• Hashimoto’s disease : The body makes antibodies that damage the thyroid gland.
  • Diabetes mellitus : in diabetes mellitus there is a deficiency of the hormone insulin and/or the body has become insensitive to insulin. Glucose cannot be used sufficiently by the body as an energy source, so the glucose level in the blood is increased.
  • Vitiligo : Vitiligo involves loss of normal pigment from parts of the skin. This usually involves the face and hands. The body makes antibodies against its own pigment cells in the skin that make melanin
  • Sjögren’s syndrome : an inflammation of the tear and salivary glands, resulting in dry eyes and a dry mouth.
  • Graves’ disease : a thyroid condition named after Irish physician Robert Graves. In countries where people speak German, it is called Basedow’s disease, after the German doctor Karl von Basedow. Both described the disease. Graves’ disease (Basedow) is the most common cause of an overactive thyroid gland.
  • Multiple Sclerosis : This is a progressive disease of the nerves in the brain and spinal cord. Muscles that become increasingly weak and problems with the senses are the consequences.
  • Lupus erythematosus : also called SLE, an inflammation of the connective tissue that causes damage to the skin, joints and internal organs.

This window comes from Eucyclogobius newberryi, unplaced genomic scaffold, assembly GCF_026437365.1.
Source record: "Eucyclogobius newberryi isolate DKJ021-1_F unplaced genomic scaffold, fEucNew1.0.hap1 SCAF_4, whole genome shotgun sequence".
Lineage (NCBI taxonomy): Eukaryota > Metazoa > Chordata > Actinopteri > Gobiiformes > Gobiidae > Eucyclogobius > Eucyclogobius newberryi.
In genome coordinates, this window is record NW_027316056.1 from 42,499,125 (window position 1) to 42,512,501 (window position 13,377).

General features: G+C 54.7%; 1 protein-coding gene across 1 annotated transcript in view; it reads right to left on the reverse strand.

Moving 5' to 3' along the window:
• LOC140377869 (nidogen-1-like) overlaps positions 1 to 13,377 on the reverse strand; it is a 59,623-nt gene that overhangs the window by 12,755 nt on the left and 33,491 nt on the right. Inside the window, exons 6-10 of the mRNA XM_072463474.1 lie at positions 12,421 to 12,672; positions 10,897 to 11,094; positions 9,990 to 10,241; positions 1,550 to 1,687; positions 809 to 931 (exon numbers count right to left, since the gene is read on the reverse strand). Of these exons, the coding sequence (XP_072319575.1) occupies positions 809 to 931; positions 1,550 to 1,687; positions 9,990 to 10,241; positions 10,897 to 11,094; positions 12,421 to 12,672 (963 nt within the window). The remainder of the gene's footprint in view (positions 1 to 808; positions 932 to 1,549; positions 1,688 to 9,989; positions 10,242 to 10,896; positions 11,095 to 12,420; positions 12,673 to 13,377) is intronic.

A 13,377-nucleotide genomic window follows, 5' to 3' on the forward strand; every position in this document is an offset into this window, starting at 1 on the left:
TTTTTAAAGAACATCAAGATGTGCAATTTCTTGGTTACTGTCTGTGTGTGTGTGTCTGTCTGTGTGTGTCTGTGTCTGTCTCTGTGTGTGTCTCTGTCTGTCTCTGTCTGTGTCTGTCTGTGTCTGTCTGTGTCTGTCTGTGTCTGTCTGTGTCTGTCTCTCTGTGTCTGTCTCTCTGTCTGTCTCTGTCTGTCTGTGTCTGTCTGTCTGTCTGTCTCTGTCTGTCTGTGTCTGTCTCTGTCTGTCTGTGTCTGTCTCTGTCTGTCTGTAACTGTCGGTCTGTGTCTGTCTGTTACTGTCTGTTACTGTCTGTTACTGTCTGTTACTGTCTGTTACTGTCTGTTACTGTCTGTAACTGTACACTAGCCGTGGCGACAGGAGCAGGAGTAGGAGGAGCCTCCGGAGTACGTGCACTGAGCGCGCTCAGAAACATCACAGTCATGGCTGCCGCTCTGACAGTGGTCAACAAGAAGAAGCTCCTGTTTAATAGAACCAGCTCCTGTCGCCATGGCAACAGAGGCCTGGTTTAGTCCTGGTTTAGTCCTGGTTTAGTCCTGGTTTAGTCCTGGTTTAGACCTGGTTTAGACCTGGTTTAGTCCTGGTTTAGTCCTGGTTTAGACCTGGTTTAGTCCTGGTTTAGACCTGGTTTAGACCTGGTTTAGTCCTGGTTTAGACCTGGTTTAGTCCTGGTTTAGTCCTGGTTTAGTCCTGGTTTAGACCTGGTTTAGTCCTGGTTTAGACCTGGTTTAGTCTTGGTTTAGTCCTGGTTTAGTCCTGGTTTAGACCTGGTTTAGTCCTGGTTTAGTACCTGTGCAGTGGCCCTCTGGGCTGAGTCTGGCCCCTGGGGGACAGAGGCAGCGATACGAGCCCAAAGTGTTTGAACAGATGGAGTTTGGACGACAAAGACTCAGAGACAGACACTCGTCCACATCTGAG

• Addison’s disease : Addison’s disease involves too little corticosteroid hormones in the blood. Changes occur in metabolism.
  • Scleroderma : Scleroderma involves thickening or hardening of the connective tissue of the skin, joints and internal organs.
  • Stiff person syndrome (acquired): It is a disease of the nervous system. The disease is not congenital, but acquired. The syndrome may be caused by the patient’s own immune system, the exact cause is not yet known (as of 2020). The muscles of the torso, legs and arms in particular contract continuously. It can worsen under stress or loud noises. The body may stiffen and walking or making other movements becomes difficult. In addition to this acquired form, there is also a hereditary form of Stiff person syndrome, which manifests itself shortly after birth.

Diagnosis of autoimmune diseases

The blood can be checked to detect inflammation and the functioning of the immune system can be checked.


  • Treatment depends on which organs are affected.
  • In the case of a lack of hormones, such as Hashimoto’s disease and Addison’s disease, supplementing these hormones can restore health.
  • In other cases, an attempt is made to block the body’s foreign reaction with medications, such as corticosteroids or immunosuppressants (drugs that inhibit the functioning of the immune system).
  • Symptoms can also be reduced with non-steroidal anti-inflammatory drugs.
  • Medicines often affect a larger area than necessary. For example, if activities of the entire immune system are reduced, the risk of infections and cancer increases. Fortunately, more and more drugs are being developed that block the immune responses associated with the disease in question.

Prognosis of autoimmune diseases

The prognosis depends on the damage caused to tissues and organs. Autoimmune diseases are usually long-term, lingering. However, the symptoms can often be controlled with medication. A serious complication that can occur: kidney failure.